I would be remiss if I didn’t acknowledge the defeat of Republican Corey Stewart in Virginia last night. His Senate race against Democrat Tim Kaine was called right after polls closed. No politician has embraced the memory of the Confederacy more openly than Stewart over the past few years. This transplant from Minnesota was welcomed with open arms by Confederate heritage groups like the Virginia Flaggers.

He also inspired and rallied support from a smattering of white nationalists like Jason Kessler.

This is certainly encouraging news, but it is unclear what, if anything, it means for the ongoing debate about Confederate monuments. Stewart demonstrated that the defense of Confederate monuments and embrace of the Lost Cause will not win an election in Virginia and may even be a liability. This may send a signal to other politicians to steer clear of this issue.

For now it’s enough to celebrate the defeat of Stewart’s not-so-unique brand of hate and nostalgia for a Confederate past that is thankfully ‘gone with the wind.’

About Kevin Levin

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23 comments add yours

  1. Confederate Heritage WINS in Florida and Georgia!
    1. In the only direct referendum on Confederate issues, Walton County, Florida voted over 60% to keep the Confederate Flag flying at the county seat, DeFuniak Springs.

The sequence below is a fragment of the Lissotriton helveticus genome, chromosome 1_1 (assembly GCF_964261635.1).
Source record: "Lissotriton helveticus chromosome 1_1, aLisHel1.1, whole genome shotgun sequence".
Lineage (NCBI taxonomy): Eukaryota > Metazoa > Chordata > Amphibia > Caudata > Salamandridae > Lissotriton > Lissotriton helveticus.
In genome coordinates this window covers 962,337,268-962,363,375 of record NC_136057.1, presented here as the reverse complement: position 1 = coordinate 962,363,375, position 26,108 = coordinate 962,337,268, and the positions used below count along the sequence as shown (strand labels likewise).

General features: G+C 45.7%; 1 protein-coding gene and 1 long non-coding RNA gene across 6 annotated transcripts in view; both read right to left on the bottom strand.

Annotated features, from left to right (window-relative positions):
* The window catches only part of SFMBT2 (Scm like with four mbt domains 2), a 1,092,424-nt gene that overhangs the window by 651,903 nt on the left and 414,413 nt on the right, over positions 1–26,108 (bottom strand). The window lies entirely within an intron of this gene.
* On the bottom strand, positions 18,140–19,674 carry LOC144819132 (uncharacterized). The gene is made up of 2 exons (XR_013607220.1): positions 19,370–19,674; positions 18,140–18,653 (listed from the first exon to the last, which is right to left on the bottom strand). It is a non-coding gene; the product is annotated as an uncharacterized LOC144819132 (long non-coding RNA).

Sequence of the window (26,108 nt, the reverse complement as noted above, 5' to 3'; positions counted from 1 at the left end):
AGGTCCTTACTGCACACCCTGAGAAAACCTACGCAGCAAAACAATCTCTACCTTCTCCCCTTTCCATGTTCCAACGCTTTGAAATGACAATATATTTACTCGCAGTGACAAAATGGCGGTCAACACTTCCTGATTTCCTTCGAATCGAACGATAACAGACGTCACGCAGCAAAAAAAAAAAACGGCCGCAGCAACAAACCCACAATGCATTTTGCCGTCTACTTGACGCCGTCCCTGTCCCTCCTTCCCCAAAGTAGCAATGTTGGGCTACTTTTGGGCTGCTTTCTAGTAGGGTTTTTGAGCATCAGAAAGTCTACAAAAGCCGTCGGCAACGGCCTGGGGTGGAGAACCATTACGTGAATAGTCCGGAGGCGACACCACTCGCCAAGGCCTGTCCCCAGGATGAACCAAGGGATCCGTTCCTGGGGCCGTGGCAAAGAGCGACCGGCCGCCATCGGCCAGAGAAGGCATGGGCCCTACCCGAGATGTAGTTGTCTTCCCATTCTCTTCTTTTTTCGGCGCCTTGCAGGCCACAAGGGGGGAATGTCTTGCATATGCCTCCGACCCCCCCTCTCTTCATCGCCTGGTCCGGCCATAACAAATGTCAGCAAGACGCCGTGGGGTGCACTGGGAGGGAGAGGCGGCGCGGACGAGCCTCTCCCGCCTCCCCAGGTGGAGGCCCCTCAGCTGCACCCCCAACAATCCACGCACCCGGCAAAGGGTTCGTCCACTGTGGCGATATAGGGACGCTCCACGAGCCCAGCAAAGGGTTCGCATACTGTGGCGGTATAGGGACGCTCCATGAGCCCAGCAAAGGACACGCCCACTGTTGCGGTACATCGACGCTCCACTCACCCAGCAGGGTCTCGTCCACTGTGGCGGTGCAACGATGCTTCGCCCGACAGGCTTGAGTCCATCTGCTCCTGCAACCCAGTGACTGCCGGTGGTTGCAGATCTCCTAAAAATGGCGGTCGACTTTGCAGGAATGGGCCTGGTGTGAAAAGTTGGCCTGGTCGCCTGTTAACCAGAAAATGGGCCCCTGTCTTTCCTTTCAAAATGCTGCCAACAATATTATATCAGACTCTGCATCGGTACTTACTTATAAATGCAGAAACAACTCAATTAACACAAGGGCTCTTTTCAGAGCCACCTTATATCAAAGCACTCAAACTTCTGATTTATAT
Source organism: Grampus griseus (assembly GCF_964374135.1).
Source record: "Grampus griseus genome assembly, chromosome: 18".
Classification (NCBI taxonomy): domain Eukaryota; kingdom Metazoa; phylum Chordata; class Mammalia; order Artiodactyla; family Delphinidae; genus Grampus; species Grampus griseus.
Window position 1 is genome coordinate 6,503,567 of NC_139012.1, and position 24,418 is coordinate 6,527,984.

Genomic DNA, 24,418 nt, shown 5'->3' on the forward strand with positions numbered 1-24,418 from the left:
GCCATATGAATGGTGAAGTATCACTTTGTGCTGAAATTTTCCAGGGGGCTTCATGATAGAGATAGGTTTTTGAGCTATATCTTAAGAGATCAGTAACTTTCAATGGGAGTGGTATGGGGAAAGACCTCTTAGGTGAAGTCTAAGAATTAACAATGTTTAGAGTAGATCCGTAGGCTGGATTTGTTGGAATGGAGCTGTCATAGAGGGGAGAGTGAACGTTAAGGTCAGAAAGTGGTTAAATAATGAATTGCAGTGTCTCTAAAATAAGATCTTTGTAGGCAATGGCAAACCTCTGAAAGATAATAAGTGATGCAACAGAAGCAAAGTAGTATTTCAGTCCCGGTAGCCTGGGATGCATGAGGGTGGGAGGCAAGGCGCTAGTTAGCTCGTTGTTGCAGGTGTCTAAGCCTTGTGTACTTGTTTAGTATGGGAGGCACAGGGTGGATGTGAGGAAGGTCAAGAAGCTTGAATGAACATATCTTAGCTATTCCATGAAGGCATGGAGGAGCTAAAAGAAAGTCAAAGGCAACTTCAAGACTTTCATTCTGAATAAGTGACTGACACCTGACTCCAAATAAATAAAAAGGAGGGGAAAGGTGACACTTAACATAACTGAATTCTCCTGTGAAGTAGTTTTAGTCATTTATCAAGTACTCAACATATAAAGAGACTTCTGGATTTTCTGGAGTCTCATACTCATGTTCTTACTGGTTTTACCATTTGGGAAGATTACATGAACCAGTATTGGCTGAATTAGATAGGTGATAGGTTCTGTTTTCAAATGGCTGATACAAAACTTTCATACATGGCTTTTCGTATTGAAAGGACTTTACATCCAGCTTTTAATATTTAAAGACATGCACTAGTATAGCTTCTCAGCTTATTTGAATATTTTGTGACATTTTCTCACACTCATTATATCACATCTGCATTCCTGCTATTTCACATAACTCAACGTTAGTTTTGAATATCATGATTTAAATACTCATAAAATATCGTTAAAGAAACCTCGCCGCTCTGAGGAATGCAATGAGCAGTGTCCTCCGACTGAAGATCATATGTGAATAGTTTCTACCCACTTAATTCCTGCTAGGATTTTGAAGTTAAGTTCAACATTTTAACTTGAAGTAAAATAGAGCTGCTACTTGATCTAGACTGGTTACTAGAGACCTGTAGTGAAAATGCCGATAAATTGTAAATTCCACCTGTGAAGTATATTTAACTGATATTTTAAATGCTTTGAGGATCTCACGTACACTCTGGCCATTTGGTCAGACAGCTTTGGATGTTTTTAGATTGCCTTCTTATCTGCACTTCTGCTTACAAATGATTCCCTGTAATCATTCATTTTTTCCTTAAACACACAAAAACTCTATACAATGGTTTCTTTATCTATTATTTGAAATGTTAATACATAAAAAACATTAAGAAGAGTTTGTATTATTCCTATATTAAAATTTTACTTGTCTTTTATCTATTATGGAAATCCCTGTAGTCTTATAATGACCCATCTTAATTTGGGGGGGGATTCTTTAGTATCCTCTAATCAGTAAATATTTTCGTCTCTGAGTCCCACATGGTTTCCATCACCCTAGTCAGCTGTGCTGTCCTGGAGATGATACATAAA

This is a repudiation of the Democrat Executive Committee, and the NAACP, which tried to pressure the County Commission into removing it. 60% is enough to get an amendment to the state constitution passed!
    2. The Democrat candidate for Governor of Florida, Andrew Gillum, who had supported a Bill in the legislature to remove Confederate monuments across the state, LOST.
    3.Similarly, Stacey Abrams, Democrat candidate for Governor of Georgia, also LOST. She had made Confederate monuments, especially Stone Mountain, a big issue in that state.
    There’s at least two prominent Anti-Confederates going down in flames; and the flag still flying high.

    • Thanks for adding this to the post. That said, I don’t think it is accurate to suggest that the “flag is still flying high” in those states. Local stories of monument and flag removals tell a very different story. Abrams certainly made Confederate monuments a bigger issue than Gillum, but neither candidate was decisively defeated. The same can’t be said for Stewart.

      Still, you raise some important points to consider.

      • Which proves my point, Kevin. If the people ever get to vote on keeping Confederate monuments, flags, symbols, etc. they do vote to keep them. It’s only politically motivated (ie threatened by the Naacp and Antifa, Cair, Dem. Socialists, BLM, etc. ), politicians who cave in. This is why the ‘takeem downers are afraid of democracy, and never want the people to vote. So right now, Confederate symbols are batting 1000. Sorry to rain on your parade..

          • Mr. McCallister has a point, much like the flag in South Carolina or Alabama statehouses, or the statues in various cities like New Orleans or the spate of removals after Charlottesville none of them were removed with widespread public vote.

            I like how Mr. McCallister cited the repudiation of Stacey Abrams, one of the planks of her campaign was not only the total removal of all Confederate monuments in Georgia, but the sandblasting of Stone Mountain. What happened last night was a big and very vocal rejection of that insane idea by the state of Georgia. Same goes for the flag in Walton County, Florida it withstood a public vote and will still fly today.